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2015, Volume 31, Number 1, Page(s) 064-067
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DOI: 10.5146/tjpath.2014.01284
Incidental Bladder Lipoma: A Case Report and Review of the Literature
José-Fernando VAL-BERNAL1, Ainara AZUETA1, Roberto BALLESTERO2, Javier FUENTES2, Alejandro FERNANDEZ-FLÓREZ3
1Department of Anatomical Pathology, University of Cantabria and IDIVAL, Marqués de Valdecilla University Hospital, SANTANDER, SPAIN
2Department of Urology Service, University of Cantabria and IDIVAL, Marqués de Valdecilla University Hospital, SANTANDER, SPAIN
3Department of Diagnostic Radiology Service, University of Cantabria and IDIVAL, Marqués de Valdecilla University SANTANDER, SPAIN
Keywords: Lipoma, Urinary bladder neoplasms
Abstract
Conventional lipoma is the most common benign mesenchymal neoplasm in adults. However, bladder lipoma is a rare tumor. We report an incidental 0.5-cm, mucosal, bladder lipoma in a 75-year-old man, successfully treated with endoscopic excision. The tumor was found during the extension study of a high-grade urothelial carcinoma of the renal pelvis. A review of the published cases, including the present report, yielded a total of 16. Conclusions on this review are presented. The case is being reported because its rarity and to highlight the importance of complete workup to clarify associated disorders that may suggest extension of a malignant process.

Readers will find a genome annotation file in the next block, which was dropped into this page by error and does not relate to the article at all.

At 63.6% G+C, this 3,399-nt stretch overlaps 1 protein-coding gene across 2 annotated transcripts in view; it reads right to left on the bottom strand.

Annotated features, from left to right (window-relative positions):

Introduction
Conventional lipomas are the most common benign mesenchymal neoplasms in adults. They occur mostly in persons after the age of 40 with a male predominance1. Most lipomas are superficial, and deep or visceral lipomas are uncommon. These deep or visceral lipomas are often discovered at a late stage of development and consequently tend to be larger than superficial lipomas.

The most frequent benign mesenchymal tumor in the urinary bladder is leiomyoma. Bladder lipomas are rare tumors. As far as we are aware, only 15 cases of this neoplasm have been documented2-16. We report herein a small mucosal lipoma of the bladder incidentally discovered during cystoscopy. Besides, a review of the literature on this subject is presented.